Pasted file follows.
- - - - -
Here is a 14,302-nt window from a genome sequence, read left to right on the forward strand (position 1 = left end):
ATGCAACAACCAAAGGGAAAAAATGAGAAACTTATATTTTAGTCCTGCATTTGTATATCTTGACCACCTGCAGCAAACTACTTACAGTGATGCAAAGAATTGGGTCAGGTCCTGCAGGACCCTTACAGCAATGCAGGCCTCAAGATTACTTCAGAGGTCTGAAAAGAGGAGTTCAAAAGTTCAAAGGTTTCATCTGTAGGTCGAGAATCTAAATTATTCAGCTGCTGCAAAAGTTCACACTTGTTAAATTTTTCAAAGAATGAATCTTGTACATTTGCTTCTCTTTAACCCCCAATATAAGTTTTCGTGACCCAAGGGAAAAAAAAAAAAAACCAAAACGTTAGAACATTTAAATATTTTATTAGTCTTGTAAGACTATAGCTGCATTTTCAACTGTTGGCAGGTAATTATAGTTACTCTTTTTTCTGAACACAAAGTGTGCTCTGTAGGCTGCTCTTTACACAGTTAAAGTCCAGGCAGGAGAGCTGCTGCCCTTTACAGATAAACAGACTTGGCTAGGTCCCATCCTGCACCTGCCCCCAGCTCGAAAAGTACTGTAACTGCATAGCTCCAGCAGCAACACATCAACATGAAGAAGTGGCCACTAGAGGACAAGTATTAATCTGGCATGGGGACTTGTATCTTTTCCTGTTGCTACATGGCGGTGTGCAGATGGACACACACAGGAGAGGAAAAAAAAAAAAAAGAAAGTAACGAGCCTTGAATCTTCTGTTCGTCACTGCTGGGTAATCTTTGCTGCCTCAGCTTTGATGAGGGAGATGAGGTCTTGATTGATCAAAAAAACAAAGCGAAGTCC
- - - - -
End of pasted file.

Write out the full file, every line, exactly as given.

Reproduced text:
Here is a 14,302-nt window from a genome sequence, read left to right on the forward strand (position 1 = left end):
ATGCAACAACCAAAGGGAAAAAATGAGAAACTTATATTTTAGTCCTGCATTTGTATATCTTGACCACCTGCAGCAAACTACTTACAGTGATGCAAAGAATTGGGTCAGGTCCTGCAGGACCCTTACAGCAATGCAGGCCTCAAGATTACTTCAGAGGTCTGAAAAGAGGAGTTCAAAAGTTCAAAGGTTTCATCTGTAGGTCGAGAATCTAAATTATTCAGCTGCTGCAAAAGTTCACACTTGTTAAATTTTTCAAAGAATGAATCTTGTACATTTGCTTCTCTTTAACCCCCAATATAAGTTTTCGTGACCCAAGGGAAAAAAAAAAAAAACCAAAACGTTAGAACATTTAAATATTTTATTAGTCTTGTAAGACTATAGCTGCATTTTCAACTGTTGGCAGGTAATTATAGTTACTCTTTTTTCTGAACACAAAGTGTGCTCTGTAGGCTGCTCTTTACACAGTTAAAGTCCAGGCAGGAGAGCTGCTGCCCTTTACAGATAAACAGACTTGGCTAGGTCCCATCCTGCACCTGCCCCCAGCTCGAAAAGTACTGTAACTGCATAGCTCCAGCAGCAACACATCAACATGAAGAAGTGGCCACTAGAGGACAAGTATTAATCTGGCATGGGGACTTGTATCTTTTCCTGTTGCTACATGGCGGTGTGCAGATGGACACACACAGGAGAGGAAAAAAAAAAAAAAGAAAGTAACGAGCCTTGAATCTTCTGTTCGTCACTGCTGGGTAATCTTTGCTGCCTCAGCTTTGATGAGGGAGATGAGGTCTTGATTGATCAAAAAAACAAAGCGAAGTCC